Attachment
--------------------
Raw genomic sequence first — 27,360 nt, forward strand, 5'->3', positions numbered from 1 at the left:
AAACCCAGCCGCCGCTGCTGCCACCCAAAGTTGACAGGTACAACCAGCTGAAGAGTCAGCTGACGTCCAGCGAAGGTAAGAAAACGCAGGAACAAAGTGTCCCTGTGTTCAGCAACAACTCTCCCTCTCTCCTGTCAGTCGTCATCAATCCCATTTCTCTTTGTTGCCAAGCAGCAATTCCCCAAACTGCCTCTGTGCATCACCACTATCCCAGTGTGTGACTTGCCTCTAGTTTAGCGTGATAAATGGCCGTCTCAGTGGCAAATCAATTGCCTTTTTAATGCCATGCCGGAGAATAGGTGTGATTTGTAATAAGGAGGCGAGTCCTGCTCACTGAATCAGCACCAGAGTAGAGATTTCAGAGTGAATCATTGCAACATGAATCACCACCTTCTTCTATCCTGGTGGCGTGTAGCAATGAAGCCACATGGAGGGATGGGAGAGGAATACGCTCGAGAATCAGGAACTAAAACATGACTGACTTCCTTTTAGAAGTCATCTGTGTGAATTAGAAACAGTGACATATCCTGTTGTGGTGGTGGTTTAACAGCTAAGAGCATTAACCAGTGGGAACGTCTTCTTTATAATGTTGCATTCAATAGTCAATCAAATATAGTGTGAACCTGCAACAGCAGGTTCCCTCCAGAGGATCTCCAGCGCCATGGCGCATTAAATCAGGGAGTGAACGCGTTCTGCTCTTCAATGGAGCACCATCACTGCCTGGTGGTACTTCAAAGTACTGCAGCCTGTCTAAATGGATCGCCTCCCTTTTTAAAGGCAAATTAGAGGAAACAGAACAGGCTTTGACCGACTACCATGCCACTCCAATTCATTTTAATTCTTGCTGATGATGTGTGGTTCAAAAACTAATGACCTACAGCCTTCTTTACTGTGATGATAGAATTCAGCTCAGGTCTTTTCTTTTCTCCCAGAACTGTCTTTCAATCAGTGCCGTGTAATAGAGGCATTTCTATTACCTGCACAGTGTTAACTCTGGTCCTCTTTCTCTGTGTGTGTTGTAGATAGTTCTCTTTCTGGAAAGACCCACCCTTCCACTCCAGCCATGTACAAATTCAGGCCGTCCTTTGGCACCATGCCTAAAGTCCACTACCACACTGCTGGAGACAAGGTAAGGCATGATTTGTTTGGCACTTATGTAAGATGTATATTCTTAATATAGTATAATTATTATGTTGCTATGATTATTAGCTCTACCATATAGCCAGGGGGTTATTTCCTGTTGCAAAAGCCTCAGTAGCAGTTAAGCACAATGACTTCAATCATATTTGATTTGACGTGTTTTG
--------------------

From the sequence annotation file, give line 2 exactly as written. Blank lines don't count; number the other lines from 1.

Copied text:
AAACCCAGCCGCCGCTGCTGCCACCCAAAGTTGACAGGTACAACCAGCTGAAGAGTCAGCTGACGTCCAGCGAAGGTAAGAAAACGCAGGAACAAAGTGTCCCTGTGTTCAGCAACAACTCTCCCTCTCTCCTGTCAGTCGTCATCAATCCCATTTCTCTTTGTTGCCAAGCAGCAATTCCCCAAACTGCCTCTGTGCATCACCACTATCCCAGTGTGTGACTTGCCTCTAGTTTAGCGTGATAAATGGCCGTCTCAGTGGCAAATCAATTGCCTTTTTAATGCCATGCCGGAGAATAGGTGTGATTTGTAATAAGGAGGCGAGTCCTGCTCACTGAATCAGCACCAGAGTAGAGATTTCAGAGTGAATCATTGCAACATGAATCACCACCTTCTTCTATCCTGGTGGCGTGTAGCAATGAAGCCACATGGAGGGATGGGAGAGGAATACGCTCGAGAATCAGGAACTAAAACATGACTGACTTCCTTTTAGAAGTCATCTGTGTGAATTAGAAACAGTGACATATCCTGTTGTGGTGGTGGTTTAACAGCTAAGAGCATTAACCAGTGGGAACGTCTTCTTTATAATGTTGCATTCAATAGTCAATCAAATATAGTGTGAACCTGCAACAGCAGGTTCCCTCCAGAGGATCTCCAGCGCCATGGCGCATTAAATCAGGGAGTGAACGCGTTCTGCTCTTCAATGGAGCACCATCACTGCCTGGTGGTACTTCAAAGTACTGCAGCCTGTCTAAATGGATCGCCTCCCTTTTTAAAGGCAAATTAGAGGAAACAGAACAGGCTTTGACCGACTACCATGCCACTCCAATTCATTTTAATTCTTGCTGATGATGTGTGGTTCAAAAACTAATGACCTACAGCCTTCTTTACTGTGATGATAGAATTCAGCTCAGGTCTTTTCTTTTCTCCCAGAACTGTCTTTCAATCAGTGCCGTGTAATAGAGGCATTTCTATTACCTGCACAGTGTTAACTCTGGTCCTCTTTCTCTGTGTGTGTTGTAGATAGTTCTCTTTCTGGAAAGACCCACCCTTCCACTCCAGCCATGTACAAATTCAGGCCGTCCTTTGGCACCATGCCTAAAGTCCACTACCACACTGCTGGAGACAAGGTAAGGCATGATTTGTTTGGCACTTATGTAAGATGTATATTCTTAATATAGTATAATTATTATGTTGCTATGATTATTAGCTCTACCATATAGCCAGGGGGTTATTTCCTGTTGCAAAAGCCTCAGTAGCAGTTAAGCACAATGACTTCAATCATATTTGATTTGACGTGTTTTG